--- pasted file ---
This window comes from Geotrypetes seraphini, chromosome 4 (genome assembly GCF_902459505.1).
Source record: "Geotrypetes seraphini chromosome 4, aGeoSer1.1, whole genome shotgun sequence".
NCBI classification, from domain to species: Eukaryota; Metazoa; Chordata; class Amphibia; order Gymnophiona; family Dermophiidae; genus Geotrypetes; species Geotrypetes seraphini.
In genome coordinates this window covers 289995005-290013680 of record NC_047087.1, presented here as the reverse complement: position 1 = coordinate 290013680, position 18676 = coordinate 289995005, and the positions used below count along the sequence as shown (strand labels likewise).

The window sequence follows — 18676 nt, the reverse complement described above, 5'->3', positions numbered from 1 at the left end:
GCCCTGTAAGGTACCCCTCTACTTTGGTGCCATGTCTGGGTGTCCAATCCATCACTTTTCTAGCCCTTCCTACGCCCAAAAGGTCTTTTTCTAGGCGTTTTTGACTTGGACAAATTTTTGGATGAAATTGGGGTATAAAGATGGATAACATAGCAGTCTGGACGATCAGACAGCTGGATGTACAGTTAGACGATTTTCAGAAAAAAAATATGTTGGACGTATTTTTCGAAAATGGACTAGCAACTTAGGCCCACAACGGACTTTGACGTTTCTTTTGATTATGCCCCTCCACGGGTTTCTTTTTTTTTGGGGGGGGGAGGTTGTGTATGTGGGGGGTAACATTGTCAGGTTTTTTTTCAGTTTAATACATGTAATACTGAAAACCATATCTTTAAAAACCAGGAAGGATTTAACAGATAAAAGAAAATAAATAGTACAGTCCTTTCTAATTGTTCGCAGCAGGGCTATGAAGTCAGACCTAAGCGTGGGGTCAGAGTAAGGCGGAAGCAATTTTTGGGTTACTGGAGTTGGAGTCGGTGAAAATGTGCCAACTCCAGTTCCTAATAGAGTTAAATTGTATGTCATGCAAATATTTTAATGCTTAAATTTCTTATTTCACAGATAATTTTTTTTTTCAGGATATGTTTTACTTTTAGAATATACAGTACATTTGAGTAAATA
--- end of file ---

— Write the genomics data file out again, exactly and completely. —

This window comes from Geotrypetes seraphini, chromosome 4 (genome assembly GCF_902459505.1).
Source record: "Geotrypetes seraphini chromosome 4, aGeoSer1.1, whole genome shotgun sequence".
NCBI classification, from domain to species: Eukaryota; Metazoa; Chordata; class Amphibia; order Gymnophiona; family Dermophiidae; genus Geotrypetes; species Geotrypetes seraphini.
In genome coordinates this window covers 289995005-290013680 of record NC_047087.1, presented here as the reverse complement: position 1 = coordinate 290013680, position 18676 = coordinate 289995005, and the positions used below count along the sequence as shown (strand labels likewise).

The window sequence follows — 18676 nt, the reverse complement described above, 5'->3', positions numbered from 1 at the left end:
GCCCTGTAAGGTACCCCTCTACTTTGGTGCCATGTCTGGGTGTCCAATCCATCACTTTTCTAGCCCTTCCTACGCCCAAAAGGTCTTTTTCTAGGCGTTTTTGACTTGGACAAATTTTTGGATGAAATTGGGGTATAAAGATGGATAACATAGCAGTCTGGACGATCAGACAGCTGGATGTACAGTTAGACGATTTTCAGAAAAAAAATATGTTGGACGTATTTTTCGAAAATGGACTAGCAACTTAGGCCCACAACGGACTTTGACGTTTCTTTTGATTATGCCCCTCCACGGGTTTCTTTTTTTTTGGGGGGGGGAGGTTGTGTATGTGGGGGGTAACATTGTCAGGTTTTTTTTCAGTTTAATACATGTAATACTGAAAACCATATCTTTAAAAACCAGGAAGGATTTAACAGATAAAAGAAAATAAATAGTACAGTCCTTTCTAATTGTTCGCAGCAGGGCTATGAAGTCAGACCTAAGCGTGGGGTCAGAGTAAGGCGGAAGCAATTTTTGGGTTACTGGAGTTGGAGTCGGTGAAAATGTGCCAACTCCAGTTCCTAATAGAGTTAAATTGTATGTCATGCAAATATTTTAATGCTTAAATTTCTTATTTCACAGATAATTTTTTTTTTCAGGATATGTTTTACTTTTAGAATATACAGTACATTTGAGTAAATA